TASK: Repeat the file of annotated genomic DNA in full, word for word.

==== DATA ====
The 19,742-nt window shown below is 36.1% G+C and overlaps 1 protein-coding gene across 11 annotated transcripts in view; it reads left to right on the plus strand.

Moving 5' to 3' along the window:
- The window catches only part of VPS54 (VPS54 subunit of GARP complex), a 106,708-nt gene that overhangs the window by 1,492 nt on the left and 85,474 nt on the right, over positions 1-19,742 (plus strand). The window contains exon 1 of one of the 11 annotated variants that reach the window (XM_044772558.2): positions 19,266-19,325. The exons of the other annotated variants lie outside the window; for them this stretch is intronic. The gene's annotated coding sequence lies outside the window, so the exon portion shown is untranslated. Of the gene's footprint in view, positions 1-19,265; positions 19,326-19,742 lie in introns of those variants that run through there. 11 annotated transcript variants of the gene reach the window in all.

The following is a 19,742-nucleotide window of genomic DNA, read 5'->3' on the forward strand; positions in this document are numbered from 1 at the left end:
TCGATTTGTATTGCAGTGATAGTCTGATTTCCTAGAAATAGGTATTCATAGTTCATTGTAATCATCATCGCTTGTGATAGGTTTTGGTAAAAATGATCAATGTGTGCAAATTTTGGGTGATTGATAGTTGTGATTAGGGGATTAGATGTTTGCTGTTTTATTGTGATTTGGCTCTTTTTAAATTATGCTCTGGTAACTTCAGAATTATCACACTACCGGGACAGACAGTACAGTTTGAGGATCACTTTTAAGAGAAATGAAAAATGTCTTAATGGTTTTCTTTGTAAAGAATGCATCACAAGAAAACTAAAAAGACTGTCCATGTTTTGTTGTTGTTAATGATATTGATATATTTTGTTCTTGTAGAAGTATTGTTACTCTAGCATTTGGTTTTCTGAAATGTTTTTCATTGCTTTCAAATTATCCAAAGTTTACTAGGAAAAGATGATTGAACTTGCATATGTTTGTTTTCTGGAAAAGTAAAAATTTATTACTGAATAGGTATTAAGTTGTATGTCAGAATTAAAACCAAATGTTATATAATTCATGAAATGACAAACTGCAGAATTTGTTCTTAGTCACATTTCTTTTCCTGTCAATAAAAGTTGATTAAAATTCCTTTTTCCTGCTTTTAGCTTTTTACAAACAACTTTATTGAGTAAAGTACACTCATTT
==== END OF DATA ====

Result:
The 19,742-nt window shown below is 36.1% G+C and overlaps 1 protein-coding gene across 11 annotated transcripts in view; it reads left to right on the plus strand.

Moving 5' to 3' along the window:
- The window catches only part of VPS54 (VPS54 subunit of GARP complex), a 106,708-nt gene that overhangs the window by 1,492 nt on the left and 85,474 nt on the right, over positions 1-19,742 (plus strand). The window contains exon 1 of one of the 11 annotated variants that reach the window (XM_044772558.2): positions 19,266-19,325. The exons of the other annotated variants lie outside the window; for them this stretch is intronic. The gene's annotated coding sequence lies outside the window, so the exon portion shown is untranslated. Of the gene's footprint in view, positions 1-19,265; positions 19,326-19,742 lie in introns of those variants that run through there. 11 annotated transcript variants of the gene reach the window in all.

The following is a 19,742-nucleotide window of genomic DNA, read 5'->3' on the forward strand; positions in this document are numbered from 1 at the left end:
TCGATTTGTATTGCAGTGATAGTCTGATTTCCTAGAAATAGGTATTCATAGTTCATTGTAATCATCATCGCTTGTGATAGGTTTTGGTAAAAATGATCAATGTGTGCAAATTTTGGGTGATTGATAGTTGTGATTAGGGGATTAGATGTTTGCTGTTTTATTGTGATTTGGCTCTTTTTAAATTATGCTCTGGTAACTTCAGAATTATCACACTACCGGGACAGACAGTACAGTTTGAGGATCACTTTTAAGAGAAATGAAAAATGTCTTAATGGTTTTCTTTGTAAAGAATGCATCACAAGAAAACTAAAAAGACTGTCCATGTTTTGTTGTTGTTAATGATATTGATATATTTTGTTCTTGTAGAAGTATTGTTACTCTAGCATTTGGTTTTCTGAAATGTTTTTCATTGCTTTCAAATTATCCAAAGTTTACTAGGAAAAGATGATTGAACTTGCATATGTTTGTTTTCTGGAAAAGTAAAAATTTATTACTGAATAGGTATTAAGTTGTATGTCAGAATTAAAACCAAATGTTATATAATTCATGAAATGACAAACTGCAGAATTTGTTCTTAGTCACATTTCTTTTCCTGTCAATAAAAGTTGATTAAAATTCCTTTTTCCTGCTTTTAGCTTTTTACAAACAACTTTATTGAGTAAAGTACACTCATTT